How I Quit University and Got the Academic Job I Always Wanted

Tuesday, 27 March 2012 20:51

Last week I attended my first ICFA – it was an amazing conference and I’m still processing all of the information force-downloaded into my brain. I met dozens of interesting and brilliant scholars and writers, as well as received a deep validation of my own career choices. Last week also marks, roughly, the first year anniversary of Academic Editing Canada. I’m not sure exactly, because I never bothered to celebrate the date of my sole proprietorship’s launch last March. As anyone who has been following my blog knows, I left graduate school in the fall of 2010 feeling defeated and suffering from depression and chronic pain. So when I launched AEC in at the start of 2011, I had only the barest glimmer of hope. I could imagine the possibility of success, but only in the way that I can kind of imagine what being an astronaut or billionaire must be like.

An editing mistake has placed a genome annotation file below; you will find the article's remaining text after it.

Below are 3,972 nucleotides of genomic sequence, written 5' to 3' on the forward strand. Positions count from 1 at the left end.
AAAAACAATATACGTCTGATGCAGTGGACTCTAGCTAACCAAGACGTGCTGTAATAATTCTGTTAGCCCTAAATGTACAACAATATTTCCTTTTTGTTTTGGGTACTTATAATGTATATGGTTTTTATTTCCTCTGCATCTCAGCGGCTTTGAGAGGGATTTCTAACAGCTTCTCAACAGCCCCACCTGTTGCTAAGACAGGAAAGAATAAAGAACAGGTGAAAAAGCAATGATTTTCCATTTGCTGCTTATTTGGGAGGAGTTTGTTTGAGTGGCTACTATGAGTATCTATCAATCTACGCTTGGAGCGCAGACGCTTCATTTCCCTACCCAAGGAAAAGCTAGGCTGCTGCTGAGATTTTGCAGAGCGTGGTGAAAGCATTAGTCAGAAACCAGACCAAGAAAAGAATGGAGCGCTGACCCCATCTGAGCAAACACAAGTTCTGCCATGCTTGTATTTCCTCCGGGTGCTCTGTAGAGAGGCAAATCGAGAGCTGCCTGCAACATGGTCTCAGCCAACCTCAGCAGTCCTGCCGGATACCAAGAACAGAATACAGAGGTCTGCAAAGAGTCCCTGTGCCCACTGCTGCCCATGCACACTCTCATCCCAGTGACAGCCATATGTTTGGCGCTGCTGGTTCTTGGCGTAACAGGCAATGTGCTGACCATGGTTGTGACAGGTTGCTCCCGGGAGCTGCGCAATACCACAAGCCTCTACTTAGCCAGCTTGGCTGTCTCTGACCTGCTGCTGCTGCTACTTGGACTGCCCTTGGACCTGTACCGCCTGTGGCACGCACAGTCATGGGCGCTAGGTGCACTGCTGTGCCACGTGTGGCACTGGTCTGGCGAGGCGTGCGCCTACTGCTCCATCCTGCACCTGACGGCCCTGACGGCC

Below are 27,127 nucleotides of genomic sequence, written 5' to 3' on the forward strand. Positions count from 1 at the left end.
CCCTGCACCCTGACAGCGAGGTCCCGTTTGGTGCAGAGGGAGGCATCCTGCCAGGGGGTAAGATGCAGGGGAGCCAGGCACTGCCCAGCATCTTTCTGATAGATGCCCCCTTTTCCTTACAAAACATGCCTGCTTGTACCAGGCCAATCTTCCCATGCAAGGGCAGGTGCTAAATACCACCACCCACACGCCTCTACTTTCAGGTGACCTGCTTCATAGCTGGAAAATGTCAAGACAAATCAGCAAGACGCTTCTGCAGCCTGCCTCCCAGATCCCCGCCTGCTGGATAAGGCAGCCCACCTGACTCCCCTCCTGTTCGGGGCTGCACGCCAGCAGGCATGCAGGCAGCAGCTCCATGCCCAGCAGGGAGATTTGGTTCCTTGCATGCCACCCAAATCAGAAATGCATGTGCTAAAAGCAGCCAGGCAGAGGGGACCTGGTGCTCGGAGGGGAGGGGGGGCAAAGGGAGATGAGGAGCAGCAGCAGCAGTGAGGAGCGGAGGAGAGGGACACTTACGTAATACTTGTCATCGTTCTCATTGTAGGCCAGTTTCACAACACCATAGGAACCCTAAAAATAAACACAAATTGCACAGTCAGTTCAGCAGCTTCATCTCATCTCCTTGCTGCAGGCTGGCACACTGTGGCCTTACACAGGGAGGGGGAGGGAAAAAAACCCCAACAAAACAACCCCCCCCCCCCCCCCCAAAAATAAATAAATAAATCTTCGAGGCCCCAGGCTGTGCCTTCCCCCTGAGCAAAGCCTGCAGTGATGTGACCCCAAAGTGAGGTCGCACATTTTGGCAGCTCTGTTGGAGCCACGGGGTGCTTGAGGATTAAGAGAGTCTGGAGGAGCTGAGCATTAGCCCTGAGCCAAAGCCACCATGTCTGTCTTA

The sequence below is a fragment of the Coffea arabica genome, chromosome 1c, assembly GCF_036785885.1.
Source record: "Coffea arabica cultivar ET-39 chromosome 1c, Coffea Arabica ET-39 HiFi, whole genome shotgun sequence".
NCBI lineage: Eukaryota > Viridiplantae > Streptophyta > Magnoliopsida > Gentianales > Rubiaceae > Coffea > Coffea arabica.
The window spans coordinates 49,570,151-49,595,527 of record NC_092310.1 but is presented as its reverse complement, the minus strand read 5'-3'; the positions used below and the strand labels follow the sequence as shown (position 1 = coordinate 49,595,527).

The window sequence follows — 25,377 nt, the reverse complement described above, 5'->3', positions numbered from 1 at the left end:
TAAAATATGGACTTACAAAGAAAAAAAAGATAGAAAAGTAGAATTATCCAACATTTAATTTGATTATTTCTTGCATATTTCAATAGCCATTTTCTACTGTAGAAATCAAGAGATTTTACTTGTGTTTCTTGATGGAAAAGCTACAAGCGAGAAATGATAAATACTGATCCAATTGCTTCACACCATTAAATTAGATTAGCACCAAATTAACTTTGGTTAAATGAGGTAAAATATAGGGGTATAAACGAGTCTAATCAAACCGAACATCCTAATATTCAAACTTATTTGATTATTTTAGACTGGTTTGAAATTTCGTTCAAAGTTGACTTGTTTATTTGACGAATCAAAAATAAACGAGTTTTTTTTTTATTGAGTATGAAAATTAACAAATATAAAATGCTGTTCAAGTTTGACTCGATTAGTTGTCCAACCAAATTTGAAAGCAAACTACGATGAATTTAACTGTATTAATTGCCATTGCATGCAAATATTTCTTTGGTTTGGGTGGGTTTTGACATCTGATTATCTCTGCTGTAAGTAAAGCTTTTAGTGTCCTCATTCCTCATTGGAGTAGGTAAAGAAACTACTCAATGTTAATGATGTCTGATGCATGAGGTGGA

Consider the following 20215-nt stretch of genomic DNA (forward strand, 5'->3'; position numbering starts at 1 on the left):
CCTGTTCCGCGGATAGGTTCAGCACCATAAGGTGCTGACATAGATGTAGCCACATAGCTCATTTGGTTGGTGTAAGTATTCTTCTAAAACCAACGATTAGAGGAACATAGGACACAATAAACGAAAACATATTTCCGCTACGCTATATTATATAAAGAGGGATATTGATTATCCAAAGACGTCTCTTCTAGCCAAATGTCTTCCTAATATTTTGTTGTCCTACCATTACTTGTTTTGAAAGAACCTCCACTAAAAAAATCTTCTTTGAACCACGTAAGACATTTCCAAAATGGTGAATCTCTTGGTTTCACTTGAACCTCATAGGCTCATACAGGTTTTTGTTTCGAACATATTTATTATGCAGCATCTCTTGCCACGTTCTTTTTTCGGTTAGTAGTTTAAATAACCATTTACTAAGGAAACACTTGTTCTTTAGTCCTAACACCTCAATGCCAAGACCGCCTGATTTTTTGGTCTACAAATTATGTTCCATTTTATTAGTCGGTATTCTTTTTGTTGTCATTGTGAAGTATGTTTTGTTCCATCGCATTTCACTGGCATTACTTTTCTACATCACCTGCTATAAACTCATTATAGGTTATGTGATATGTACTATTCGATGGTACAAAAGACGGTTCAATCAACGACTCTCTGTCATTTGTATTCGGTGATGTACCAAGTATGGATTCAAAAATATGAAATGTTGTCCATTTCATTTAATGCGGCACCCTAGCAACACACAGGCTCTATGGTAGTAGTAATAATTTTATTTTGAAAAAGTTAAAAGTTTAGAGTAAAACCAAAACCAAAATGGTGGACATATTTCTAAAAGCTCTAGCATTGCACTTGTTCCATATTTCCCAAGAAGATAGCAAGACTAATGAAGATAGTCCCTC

Needless to say, I was not prepared for actually succeeding on my own, but here I am, with enough client work to keep me employed and support my independent scholarship (i.e. free up time to research/write and provide resources to attend SF cons). I’m absolutely gobsmacked at what I’ve accomplished. It’s not that I’m rolling in cash (far from it), nor am I racking up prestigious publications (so far). Yet I am happy – I have the academic job I always wanted!

From the completion of my PhD, it took me over 6 months to separate out what I liked about academia and drew me there in the first place from all of the stuff that I detested and could no longer endure. Once I worked out the basics of what I loved doing, I started shaping my career plans around them (creating, what is commonly called, a portfolio career). This is how I have ended up working as a copy editor (primarily for academic texts), dissertation coach, and independent scholar. Just as PhDs looking for non-academic careers need to articulate their “transferable skills,” I began thinking about how I could transfer or recreate the kinds of work I enjoyed performing in academia. Here’s what I did: